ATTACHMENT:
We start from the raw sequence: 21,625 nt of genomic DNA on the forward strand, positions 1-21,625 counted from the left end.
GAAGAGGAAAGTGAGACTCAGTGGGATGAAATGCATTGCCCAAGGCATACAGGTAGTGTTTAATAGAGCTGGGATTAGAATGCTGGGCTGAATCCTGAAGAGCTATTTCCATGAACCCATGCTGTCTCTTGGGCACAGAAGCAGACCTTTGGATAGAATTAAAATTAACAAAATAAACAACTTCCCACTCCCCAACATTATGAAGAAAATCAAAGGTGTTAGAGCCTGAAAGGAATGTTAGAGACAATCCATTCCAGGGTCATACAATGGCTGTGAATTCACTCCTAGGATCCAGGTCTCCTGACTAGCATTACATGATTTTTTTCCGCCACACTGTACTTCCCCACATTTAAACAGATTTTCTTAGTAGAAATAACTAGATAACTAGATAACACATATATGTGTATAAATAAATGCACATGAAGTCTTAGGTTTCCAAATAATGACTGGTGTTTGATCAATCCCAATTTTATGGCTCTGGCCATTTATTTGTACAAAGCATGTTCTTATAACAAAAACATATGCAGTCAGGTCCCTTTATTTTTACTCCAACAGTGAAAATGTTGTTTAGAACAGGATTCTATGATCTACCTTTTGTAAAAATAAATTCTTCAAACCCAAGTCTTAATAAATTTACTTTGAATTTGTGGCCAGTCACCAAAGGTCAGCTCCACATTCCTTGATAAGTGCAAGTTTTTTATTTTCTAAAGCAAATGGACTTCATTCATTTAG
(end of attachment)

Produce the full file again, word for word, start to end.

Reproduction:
We start from the raw sequence: 21,625 nt of genomic DNA on the forward strand, positions 1-21,625 counted from the left end.
GAAGAGGAAAGTGAGACTCAGTGGGATGAAATGCATTGCCCAAGGCATACAGGTAGTGTTTAATAGAGCTGGGATTAGAATGCTGGGCTGAATCCTGAAGAGCTATTTCCATGAACCCATGCTGTCTCTTGGGCACAGAAGCAGACCTTTGGATAGAATTAAAATTAACAAAATAAACAACTTCCCACTCCCCAACATTATGAAGAAAATCAAAGGTGTTAGAGCCTGAAAGGAATGTTAGAGACAATCCATTCCAGGGTCATACAATGGCTGTGAATTCACTCCTAGGATCCAGGTCTCCTGACTAGCATTACATGATTTTTTTCCGCCACACTGTACTTCCCCACATTTAAACAGATTTTCTTAGTAGAAATAACTAGATAACTAGATAACACATATATGTGTATAAATAAATGCACATGAAGTCTTAGGTTTCCAAATAATGACTGGTGTTTGATCAATCCCAATTTTATGGCTCTGGCCATTTATTTGTACAAAGCATGTTCTTATAACAAAAACATATGCAGTCAGGTCCCTTTATTTTTACTCCAACAGTGAAAATGTTGTTTAGAACAGGATTCTATGATCTACCTTTTGTAAAAATAAATTCTTCAAACCCAAGTCTTAATAAATTTACTTTGAATTTGTGGCCAGTCACCAAAGGTCAGCTCCACATTCCTTGATAAGTGCAAGTTTTTTATTTTCTAAAGCAAATGGACTTCATTCATTTAG